NEW BRUNSWICK, NJ — A man who was arrested by city police in December 2015 has filed a civil complaint against two officers, the city, the police department and others, alleging police broke his ribs, punctured a lung and waited for hours to get him medical treatment.
Attorneys for New Brunswick and its police officers, meanwhile, have submitted subsequent court documents denying any wrongdoing.
The nine-count lawsuit, filed by city resident Dion Napier in United States District Court in June, seeks an unspecified monetary award for the alleged mistreatment, along with the reimbursement of attorneys' fees, according to a copy of the document obtained by TAPinto New Brunswick.
In the complaint, Napier claims he was wrongfully arrested and imprisoned on Dec. 8, 2015, after being punched, kneed and pepper-sprayed by two New Brunswick police officers, Jonathan Rivera and Michael Powers. The complaint also claims that as many as 10 unnamed cops allowed Napier to sit in a holding cell for four hours, “writhing in pain,” before being taken to the hospital, where he underwent emergency surgery.
Further, Napier's complaint claims, the city, its police force and Police Director Anthony Caputo enabled the alleged incident to occur due to improper training and policies or practices, which created a culture that allowed excessive force and the violation of rights.
“The plaintiff has sustained permanent physical and psychological trauma, has suffered great pain and discomfort and continues to experience physical and psychological damage,” reads the complaint, referencing the arrest's alleged effects on Napier.
Shortly after the incident, residents took to City Hall to voice their concerns about the police department's alleged treatment of Napier, according to a story by New Brunswick Today.
The city and its police department have strongly rejected any claims of police brutality resulting from the Napier arrest. City officials, however, declined to comment on pending litigation when asked today by TAPinto New Brunswick.
But in his defense against the civil complaint, Rivera—one of two arresting officers—claimed that Napier handed him a bag of marijuana after police noticed a “faint smell” of the drug coming from the car he was in. Then, Rivera claimed, Napier took off running, and police chased him down.
The police officer claimed that Napier was found guilty of the criminal charges that “were the basis” of his arrest.
Each defendant denied each allegation raised by Napier—from stomping on his constitutional rights and using excessive force to directly causing his injuries.
But Napier offered a different story in his complaint.
In that document, Napier didn't admit any wrongdoing—only that police claimed he had weed. What's more, the complaint claims, Napier was sitting in a friend's car near D'Palace Bar on Throop Avenue, eating food and “not engaged in any criminal activity” at the time of the incident.
Rivera and Powers pulled behind Napier and gave him a warning for tinted windows, even though he didn't own the vehicle, the complaint alleges. They soon returned and said they heard there was an arrest warrant out for Napier, which he claimed was for a different person with a similar name, the document alleges.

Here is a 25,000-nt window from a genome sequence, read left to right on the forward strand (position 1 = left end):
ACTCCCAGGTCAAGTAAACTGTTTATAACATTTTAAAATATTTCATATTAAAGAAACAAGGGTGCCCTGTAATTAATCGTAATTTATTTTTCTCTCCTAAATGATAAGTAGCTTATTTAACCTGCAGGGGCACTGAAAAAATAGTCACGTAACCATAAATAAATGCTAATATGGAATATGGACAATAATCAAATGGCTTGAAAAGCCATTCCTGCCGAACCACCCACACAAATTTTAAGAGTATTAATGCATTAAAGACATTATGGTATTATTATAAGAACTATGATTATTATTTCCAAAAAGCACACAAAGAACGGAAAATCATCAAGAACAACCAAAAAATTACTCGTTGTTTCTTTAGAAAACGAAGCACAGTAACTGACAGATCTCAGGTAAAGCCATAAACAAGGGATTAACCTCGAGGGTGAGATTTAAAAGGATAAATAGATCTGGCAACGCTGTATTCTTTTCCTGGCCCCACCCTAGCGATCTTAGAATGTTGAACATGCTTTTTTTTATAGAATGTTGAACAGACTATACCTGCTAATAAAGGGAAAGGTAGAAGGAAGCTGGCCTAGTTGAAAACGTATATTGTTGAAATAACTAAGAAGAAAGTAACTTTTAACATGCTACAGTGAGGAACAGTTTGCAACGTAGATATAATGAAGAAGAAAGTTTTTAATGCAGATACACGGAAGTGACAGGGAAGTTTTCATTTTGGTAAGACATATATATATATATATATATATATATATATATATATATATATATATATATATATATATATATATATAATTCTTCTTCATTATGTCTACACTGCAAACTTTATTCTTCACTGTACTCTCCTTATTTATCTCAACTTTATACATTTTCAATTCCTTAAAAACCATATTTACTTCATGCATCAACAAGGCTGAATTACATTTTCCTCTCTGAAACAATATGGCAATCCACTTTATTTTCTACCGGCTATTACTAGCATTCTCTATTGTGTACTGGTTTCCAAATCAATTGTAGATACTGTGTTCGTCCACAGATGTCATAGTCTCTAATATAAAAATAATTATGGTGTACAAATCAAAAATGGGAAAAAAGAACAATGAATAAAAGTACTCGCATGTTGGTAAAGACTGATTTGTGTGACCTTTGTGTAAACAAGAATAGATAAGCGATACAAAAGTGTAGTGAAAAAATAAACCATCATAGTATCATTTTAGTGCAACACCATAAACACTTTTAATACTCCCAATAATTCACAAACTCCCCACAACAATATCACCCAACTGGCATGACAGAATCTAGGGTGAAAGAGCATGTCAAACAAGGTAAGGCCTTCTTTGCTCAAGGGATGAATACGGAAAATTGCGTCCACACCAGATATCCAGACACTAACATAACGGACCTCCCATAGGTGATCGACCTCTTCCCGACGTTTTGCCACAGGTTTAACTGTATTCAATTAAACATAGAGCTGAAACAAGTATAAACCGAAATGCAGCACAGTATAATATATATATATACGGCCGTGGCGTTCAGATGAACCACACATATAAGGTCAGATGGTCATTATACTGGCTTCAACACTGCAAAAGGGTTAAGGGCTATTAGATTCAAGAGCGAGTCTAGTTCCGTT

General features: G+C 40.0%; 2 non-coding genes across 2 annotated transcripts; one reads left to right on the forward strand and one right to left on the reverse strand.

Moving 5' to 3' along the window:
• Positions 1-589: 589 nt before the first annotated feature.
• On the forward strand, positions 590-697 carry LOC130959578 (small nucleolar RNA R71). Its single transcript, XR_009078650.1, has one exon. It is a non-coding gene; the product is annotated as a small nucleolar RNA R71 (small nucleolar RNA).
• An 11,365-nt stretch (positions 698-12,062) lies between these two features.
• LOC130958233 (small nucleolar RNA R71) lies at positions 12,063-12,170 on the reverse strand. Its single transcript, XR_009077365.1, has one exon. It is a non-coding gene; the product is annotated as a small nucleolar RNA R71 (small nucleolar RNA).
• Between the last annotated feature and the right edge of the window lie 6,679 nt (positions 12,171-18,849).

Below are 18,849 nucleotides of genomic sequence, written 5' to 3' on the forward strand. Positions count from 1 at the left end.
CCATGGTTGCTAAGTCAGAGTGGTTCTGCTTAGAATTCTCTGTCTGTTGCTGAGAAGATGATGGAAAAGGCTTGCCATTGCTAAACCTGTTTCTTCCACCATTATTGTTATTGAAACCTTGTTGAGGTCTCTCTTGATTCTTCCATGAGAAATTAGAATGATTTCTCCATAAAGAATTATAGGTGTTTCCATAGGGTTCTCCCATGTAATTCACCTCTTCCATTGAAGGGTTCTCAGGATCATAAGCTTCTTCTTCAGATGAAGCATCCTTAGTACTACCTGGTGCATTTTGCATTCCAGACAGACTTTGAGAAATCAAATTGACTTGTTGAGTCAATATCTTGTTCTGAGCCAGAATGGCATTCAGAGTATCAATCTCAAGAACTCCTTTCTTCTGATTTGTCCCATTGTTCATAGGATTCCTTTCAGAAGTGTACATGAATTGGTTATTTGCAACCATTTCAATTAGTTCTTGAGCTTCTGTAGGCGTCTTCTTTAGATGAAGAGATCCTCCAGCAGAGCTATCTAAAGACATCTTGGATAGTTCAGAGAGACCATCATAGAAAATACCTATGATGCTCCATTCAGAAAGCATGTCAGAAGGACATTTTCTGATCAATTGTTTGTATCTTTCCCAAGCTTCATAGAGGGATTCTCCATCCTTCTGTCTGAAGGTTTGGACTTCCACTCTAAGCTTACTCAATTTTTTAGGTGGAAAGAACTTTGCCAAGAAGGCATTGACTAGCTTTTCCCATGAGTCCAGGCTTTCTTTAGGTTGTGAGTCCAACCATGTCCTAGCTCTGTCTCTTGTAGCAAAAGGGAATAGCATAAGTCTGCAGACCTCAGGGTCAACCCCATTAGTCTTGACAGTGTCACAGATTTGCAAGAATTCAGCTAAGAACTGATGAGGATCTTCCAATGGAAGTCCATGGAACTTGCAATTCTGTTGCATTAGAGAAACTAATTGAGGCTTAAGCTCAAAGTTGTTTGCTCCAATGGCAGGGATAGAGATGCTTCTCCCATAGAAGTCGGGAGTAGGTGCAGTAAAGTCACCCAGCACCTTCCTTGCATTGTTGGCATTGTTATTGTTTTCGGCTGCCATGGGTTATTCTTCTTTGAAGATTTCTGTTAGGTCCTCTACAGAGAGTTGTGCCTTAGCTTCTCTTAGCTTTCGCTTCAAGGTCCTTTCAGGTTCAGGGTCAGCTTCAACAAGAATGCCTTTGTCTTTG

Eventually, Napier “became nervous” due to the officers' behavior and ran, the complaint claims. Rivera and Powers eventually caught up with him and “engaged in unreasonable and excessive force,” breaking his ribs, puncturing his lung, causing bruises and lacerations and burning his eyes and skin, the complaint alleges.
The cops brought Napier to police headquarters, the complaint alleges, where he waited in a cell and complained about his injuries. But no one in the building offered to get him medical care for hours, the document alleges.
When he finally did receive treatment, the wait had allegedly exacerbated his injuries, the document claims. Then he underwent surgery to repair his lung, according to the complaint.
Napier claims that the conduct and actions of the police officers and the department were intentional, reckless, malicious and with disregard for his rights and welfare. What's more, he claims, this type of behavior is institutional and endangers the public at large.
Napier's looking for a jury trial, compensatory and punitive damages, attorney's fees and any other relief deemed appropriate.
While the defendants haven't admitted in court papers to any physical contact, they have argued that any injuries or damages to Napier were caused by someone “presently unknown” to the defendants or Napier himself.
“The intentional, unlawful and criminal conduct of the plaintiff is the direct and proximate cause of his damages, if any,” an attorney for Rivera wrote in his response to the complaint.
Altogether, in writing, the city and its employees have offered up more than 100 separate defenses to the claims made by Napier. They also claimed that Napier filed the lawsuit in bad faith and should be forced to pay their attorneys' fees.
The city government has agreed to pay the legal fees for the affected employees.
Napier, meanwhile, claims that the alleged “battery” against him has caused suffering, emotional distress, humiliation and even a loss of income.
Judge Tonianne J. Bongiovanni has ordered all parties to appear for a scheduling conference at 3 p.m. Aug. 21 at the U.S. Courthouse in Trenton.